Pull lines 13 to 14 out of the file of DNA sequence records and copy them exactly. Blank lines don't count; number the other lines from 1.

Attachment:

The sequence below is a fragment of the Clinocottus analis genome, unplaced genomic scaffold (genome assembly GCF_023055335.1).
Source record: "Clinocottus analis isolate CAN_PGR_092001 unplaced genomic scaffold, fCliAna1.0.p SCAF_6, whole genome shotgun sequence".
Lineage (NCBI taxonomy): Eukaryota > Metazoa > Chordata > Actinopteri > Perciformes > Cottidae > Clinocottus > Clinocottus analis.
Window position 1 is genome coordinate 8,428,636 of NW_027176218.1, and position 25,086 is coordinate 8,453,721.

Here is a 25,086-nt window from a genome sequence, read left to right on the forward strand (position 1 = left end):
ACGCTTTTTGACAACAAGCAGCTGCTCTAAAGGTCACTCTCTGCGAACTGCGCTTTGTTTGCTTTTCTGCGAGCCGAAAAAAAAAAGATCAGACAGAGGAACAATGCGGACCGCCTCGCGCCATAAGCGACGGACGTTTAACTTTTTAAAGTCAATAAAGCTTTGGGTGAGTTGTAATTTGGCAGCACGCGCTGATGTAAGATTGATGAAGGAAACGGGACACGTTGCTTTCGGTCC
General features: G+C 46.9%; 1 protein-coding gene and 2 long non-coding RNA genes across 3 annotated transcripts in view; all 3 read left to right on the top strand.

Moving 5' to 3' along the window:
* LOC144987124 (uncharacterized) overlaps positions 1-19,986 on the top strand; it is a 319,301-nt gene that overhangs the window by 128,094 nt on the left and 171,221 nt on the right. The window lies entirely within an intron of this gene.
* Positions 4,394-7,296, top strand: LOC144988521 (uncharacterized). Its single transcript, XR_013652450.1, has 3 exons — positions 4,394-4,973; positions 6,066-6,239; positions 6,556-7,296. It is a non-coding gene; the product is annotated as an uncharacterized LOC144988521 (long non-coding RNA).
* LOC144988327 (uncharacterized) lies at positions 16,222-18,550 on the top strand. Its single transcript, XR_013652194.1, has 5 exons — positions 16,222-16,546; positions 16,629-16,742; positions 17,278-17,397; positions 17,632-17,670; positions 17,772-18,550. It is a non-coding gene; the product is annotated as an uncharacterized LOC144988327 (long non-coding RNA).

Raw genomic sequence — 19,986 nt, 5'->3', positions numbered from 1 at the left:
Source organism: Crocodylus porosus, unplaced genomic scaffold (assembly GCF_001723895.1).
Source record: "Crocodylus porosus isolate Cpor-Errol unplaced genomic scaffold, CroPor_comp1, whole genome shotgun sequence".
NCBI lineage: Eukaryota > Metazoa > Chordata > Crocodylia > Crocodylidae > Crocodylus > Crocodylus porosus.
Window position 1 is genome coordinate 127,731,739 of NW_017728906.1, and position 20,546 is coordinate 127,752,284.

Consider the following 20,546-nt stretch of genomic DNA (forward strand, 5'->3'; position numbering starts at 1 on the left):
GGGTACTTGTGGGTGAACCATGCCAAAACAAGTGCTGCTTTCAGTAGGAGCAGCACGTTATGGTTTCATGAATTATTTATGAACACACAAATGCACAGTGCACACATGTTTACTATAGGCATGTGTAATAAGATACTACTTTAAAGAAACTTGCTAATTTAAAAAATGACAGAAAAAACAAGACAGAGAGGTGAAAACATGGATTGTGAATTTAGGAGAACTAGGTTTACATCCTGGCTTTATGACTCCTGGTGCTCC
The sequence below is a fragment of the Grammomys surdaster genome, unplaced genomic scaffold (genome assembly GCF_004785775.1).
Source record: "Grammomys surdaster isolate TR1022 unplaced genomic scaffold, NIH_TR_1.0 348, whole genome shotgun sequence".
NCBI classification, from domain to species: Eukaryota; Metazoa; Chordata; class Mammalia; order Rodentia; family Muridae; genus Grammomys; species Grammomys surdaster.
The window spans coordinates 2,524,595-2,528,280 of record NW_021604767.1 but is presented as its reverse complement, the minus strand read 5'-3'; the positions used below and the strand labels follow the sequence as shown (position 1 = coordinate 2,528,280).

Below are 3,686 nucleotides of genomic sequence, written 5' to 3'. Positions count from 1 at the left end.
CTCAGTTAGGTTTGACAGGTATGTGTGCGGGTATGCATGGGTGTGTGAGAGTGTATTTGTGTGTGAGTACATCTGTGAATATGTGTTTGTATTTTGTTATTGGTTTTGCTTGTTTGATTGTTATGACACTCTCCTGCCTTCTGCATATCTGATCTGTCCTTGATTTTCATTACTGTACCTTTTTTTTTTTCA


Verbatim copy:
Source organism: Crocodylus porosus, unplaced genomic scaffold (assembly GCF_001723895.1).
Source record: "Crocodylus porosus isolate Cpor-Errol unplaced genomic scaffold, CroPor_comp1, whole genome shotgun sequence".